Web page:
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by Finton Stack



Camp: “An affectation or appreciation of manners & tastes commonly thought to be artificial, vulgar or banal.”


Aside from Spacehoppers, Raleigh Choppers & Action Man, the 70’s for me was the decade where I first became aware of a peculiar kind of entertainer, the “camp” comedian. Although they’d long been around in showbiz circles (Kenneth Williams & Hugh Paddick’s “Julian & Sandy” being the most famous exponents) it was the 70’s that really brought them to the fore. The definition of the word camp (see above) never actually mentions sexual orientation but although their preferences were never actually stated, you just knew that, at the VERY LEAST, they batted as well as bowled. And if we’re honest, I think most of them were happy enough to sit in the pavilion. Reading gay porn. However, they remained sexually ambiguous in a much less enlightened age.  As a youngster, I would look on bemused as a rough, fiercely heterosexual Grandfather would be rolling round on the floor laughing at the antics of Dick Emery’s “Honky Tonk”, confident in the knowledge that he, d have beaten him to within an inch of his life had he ever had the audacity to order a Babycham in the posh room at The Fishergate Inn.


As with most things back then though, they possessed an air of class completely lacking in today’s lot. These were strictly old school & there was more than a hint of irony as opposed to the “professional mincers” such as Norton, Winton, Clary et al who substitute over the top smut at the expense of genuine humour.  So, with pursed lips, a flared nostril & a thinly concealed double entendre, lets pay tribute to the undisputed King of small screen camp & another four clown princes chucked in for good measure ( cos I’m good like that ).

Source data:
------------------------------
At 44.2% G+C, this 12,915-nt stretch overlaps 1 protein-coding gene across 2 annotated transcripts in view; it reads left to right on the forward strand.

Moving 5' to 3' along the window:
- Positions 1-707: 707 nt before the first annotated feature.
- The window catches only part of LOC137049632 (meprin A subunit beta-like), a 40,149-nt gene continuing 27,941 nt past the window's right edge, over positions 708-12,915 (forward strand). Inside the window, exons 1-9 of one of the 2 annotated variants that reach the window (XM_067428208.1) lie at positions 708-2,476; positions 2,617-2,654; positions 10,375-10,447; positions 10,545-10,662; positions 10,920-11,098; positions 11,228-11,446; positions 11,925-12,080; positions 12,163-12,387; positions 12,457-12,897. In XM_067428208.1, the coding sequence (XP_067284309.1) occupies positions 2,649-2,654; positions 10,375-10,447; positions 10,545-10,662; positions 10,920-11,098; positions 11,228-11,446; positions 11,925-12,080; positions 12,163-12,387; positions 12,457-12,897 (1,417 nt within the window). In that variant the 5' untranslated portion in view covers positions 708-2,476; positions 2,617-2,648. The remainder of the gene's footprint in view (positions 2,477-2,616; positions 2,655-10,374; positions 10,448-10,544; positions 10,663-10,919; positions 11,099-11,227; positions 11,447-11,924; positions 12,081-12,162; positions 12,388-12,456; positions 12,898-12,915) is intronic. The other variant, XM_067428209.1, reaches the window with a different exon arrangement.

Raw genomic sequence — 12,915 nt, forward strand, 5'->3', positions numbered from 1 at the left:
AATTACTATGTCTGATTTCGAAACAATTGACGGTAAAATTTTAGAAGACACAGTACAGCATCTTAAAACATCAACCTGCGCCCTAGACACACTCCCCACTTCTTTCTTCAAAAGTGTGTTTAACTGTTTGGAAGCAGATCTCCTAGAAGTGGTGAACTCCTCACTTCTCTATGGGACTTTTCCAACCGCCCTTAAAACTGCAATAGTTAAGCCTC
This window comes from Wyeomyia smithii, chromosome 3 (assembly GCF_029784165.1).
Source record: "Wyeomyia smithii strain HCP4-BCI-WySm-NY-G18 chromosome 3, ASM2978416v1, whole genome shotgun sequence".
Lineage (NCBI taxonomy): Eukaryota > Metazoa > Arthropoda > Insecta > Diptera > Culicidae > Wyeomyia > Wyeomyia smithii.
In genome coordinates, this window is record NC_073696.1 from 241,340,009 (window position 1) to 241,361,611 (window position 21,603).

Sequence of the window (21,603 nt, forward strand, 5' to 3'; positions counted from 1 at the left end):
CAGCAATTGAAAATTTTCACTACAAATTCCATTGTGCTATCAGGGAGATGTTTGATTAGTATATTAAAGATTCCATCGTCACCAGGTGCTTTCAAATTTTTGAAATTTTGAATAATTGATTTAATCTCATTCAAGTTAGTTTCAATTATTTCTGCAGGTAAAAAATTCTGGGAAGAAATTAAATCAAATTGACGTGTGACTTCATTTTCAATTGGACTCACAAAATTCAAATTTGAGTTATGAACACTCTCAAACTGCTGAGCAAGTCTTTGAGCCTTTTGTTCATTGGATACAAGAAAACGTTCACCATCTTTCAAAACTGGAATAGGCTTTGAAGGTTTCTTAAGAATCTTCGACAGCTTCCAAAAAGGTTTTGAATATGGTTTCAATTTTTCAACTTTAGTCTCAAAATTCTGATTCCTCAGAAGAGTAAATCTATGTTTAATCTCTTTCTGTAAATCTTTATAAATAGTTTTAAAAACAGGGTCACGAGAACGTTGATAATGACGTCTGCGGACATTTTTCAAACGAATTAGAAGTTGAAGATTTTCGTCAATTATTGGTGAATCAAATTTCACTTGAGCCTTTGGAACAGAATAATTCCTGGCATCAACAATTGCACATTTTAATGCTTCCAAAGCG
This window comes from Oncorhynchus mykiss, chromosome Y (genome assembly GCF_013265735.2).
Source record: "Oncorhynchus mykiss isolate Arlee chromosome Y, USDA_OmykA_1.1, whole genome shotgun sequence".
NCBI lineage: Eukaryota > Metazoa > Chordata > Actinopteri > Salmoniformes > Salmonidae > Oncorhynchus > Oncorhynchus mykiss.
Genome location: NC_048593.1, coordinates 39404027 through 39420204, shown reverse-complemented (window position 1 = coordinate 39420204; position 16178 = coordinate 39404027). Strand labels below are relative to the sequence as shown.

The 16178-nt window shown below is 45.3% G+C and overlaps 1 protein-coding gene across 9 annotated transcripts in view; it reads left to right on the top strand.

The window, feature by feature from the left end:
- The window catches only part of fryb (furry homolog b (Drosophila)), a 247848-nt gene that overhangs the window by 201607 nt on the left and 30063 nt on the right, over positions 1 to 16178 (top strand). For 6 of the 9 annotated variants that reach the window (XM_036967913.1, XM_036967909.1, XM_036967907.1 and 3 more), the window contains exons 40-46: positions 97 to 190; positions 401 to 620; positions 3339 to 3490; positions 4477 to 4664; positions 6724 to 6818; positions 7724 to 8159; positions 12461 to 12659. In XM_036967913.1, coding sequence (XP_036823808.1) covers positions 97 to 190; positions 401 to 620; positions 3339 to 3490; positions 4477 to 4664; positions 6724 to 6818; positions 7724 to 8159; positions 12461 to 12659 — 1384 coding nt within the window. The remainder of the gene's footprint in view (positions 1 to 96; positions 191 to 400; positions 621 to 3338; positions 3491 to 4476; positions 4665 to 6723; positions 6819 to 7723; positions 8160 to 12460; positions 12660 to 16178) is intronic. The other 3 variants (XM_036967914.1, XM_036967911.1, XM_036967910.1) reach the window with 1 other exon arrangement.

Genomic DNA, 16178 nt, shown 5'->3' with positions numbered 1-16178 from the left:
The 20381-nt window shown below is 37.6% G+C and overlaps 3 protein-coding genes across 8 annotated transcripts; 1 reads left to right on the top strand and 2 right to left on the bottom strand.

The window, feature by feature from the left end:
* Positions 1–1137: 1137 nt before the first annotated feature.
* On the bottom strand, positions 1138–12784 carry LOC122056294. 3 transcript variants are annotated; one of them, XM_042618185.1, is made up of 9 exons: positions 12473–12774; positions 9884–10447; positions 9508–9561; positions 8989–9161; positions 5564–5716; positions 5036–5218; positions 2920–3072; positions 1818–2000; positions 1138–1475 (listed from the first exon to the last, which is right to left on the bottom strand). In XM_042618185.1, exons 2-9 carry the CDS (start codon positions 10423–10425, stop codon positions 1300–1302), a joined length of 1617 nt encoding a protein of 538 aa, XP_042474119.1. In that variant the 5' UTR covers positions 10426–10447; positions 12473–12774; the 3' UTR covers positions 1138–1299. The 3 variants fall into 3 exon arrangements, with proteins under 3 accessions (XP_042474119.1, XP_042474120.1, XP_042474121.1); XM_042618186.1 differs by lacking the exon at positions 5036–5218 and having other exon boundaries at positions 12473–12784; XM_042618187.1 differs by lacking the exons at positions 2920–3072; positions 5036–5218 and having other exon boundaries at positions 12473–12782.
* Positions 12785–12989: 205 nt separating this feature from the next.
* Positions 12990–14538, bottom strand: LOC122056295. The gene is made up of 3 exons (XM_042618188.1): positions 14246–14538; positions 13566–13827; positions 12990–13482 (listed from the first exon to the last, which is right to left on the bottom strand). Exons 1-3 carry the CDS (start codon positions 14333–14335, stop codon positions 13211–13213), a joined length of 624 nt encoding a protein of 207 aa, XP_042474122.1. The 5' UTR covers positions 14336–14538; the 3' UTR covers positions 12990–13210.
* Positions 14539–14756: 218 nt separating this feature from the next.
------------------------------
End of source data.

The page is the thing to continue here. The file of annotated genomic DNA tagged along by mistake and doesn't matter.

1)       John Inman.


Look up the word “flamboyant” in the dictionary &, next to the picture of a certain rugby chairman, would be the name Wilberforce Clayborne Humphries, legendary menswear assistant at Grace Brothers in “Are you being Served?” Alongside Mrs Slocombe’s pussy, a quite shaggable (young) Pauline Fowler & the bloke who used to sing “Blue Riband Blues”, Mr Humphries would have an outfit for every conceivable occasion, usually of the pastel and / or safari variety. Would take great delight in sashaying across the floor past a disbelieving Captain Peacock just in time to catch young Mr Grace hobbling down the steps saying “you’ve all done very well” assisted by an short skirted dolly bird complete with tits spilling out, non regulation NHS nurses outfit & electric blue eye shadow. Funny as fuck…

Catchphrases : “I’m free”, “It’ll ride up with wear” & numerous references to his mother.


2)       Larry Grayson


Born in Nuneaton, he came to prominence taking over from Brucie on “The Generation Game” (who left to front the imminently shite “Bruce’s Big Night”) with short haired, slightly boyish looking  sidekick Isla St Clair. Always cocked the games up, lost the contestants details  & generally held an air of chaos & all round cackness. Told tales regarding a number of dubiously named characters such as “Everard”, “Slack Alice”, “Apricot Lil”, “Once a week Nora” & “Pop it in Pete the Postman”. Could reduce a studio audience of geriatrics to hysterics by removing his glasses, allowing them to dangle round his neck, sniffing, playing incessantly with his nose, inspecting his fingers then looking sideways at them whilst proclaiming “worms”. Died in 1995 just in time to avoid seeing Jim Davidson piss all over his legacy.